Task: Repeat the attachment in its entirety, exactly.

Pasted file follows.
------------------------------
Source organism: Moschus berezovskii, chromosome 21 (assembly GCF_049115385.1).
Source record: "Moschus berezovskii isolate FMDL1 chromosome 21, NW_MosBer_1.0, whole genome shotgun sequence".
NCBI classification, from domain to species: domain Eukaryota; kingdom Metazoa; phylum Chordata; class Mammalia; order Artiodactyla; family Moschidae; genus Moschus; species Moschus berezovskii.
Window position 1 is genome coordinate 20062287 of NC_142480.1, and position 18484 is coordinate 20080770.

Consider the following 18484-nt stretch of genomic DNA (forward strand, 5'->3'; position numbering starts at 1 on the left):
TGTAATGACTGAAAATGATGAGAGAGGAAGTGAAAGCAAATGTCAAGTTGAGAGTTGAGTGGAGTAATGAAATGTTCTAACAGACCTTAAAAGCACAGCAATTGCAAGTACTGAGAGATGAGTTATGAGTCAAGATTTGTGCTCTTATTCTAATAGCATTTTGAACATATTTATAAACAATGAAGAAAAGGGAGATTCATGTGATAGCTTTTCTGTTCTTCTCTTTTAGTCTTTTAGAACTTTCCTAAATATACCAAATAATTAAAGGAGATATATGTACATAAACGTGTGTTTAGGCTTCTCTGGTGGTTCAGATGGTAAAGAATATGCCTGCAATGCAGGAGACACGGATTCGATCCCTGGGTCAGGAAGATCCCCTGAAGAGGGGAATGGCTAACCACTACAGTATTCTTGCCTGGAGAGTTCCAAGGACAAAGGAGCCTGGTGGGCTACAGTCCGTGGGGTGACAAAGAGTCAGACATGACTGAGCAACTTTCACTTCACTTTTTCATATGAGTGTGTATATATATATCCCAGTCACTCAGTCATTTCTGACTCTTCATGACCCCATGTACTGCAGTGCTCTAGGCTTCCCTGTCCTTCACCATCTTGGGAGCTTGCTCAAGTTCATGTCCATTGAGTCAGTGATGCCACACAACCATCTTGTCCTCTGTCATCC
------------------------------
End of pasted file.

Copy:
Source organism: Moschus berezovskii, chromosome 21 (assembly GCF_049115385.1).
Source record: "Moschus berezovskii isolate FMDL1 chromosome 21, NW_MosBer_1.0, whole genome shotgun sequence".
NCBI classification, from domain to species: domain Eukaryota; kingdom Metazoa; phylum Chordata; class Mammalia; order Artiodactyla; family Moschidae; genus Moschus; species Moschus berezovskii.
Window position 1 is genome coordinate 20062287 of NC_142480.1, and position 18484 is coordinate 20080770.

Consider the following 18484-nt stretch of genomic DNA (forward strand, 5'->3'; position numbering starts at 1 on the left):
TGTAATGACTGAAAATGATGAGAGAGGAAGTGAAAGCAAATGTCAAGTTGAGAGTTGAGTGGAGTAATGAAATGTTCTAACAGACCTTAAAAGCACAGCAATTGCAAGTACTGAGAGATGAGTTATGAGTCAAGATTTGTGCTCTTATTCTAATAGCATTTTGAACATATTTATAAACAATGAAGAAAAGGGAGATTCATGTGATAGCTTTTCTGTTCTTCTCTTTTAGTCTTTTAGAACTTTCCTAAATATACCAAATAATTAAAGGAGATATATGTACATAAACGTGTGTTTAGGCTTCTCTGGTGGTTCAGATGGTAAAGAATATGCCTGCAATGCAGGAGACACGGATTCGATCCCTGGGTCAGGAAGATCCCCTGAAGAGGGGAATGGCTAACCACTACAGTATTCTTGCCTGGAGAGTTCCAAGGACAAAGGAGCCTGGTGGGCTACAGTCCGTGGGGTGACAAAGAGTCAGACATGACTGAGCAACTTTCACTTCACTTTTTCATATGAGTGTGTATATATATATCCCAGTCACTCAGTCATTTCTGACTCTTCATGACCCCATGTACTGCAGTGCTCTAGGCTTCCCTGTCCTTCACCATCTTGGGAGCTTGCTCAAGTTCATGTCCATTGAGTCAGTGATGCCACACAACCATCTTGTCCTCTGTCATCC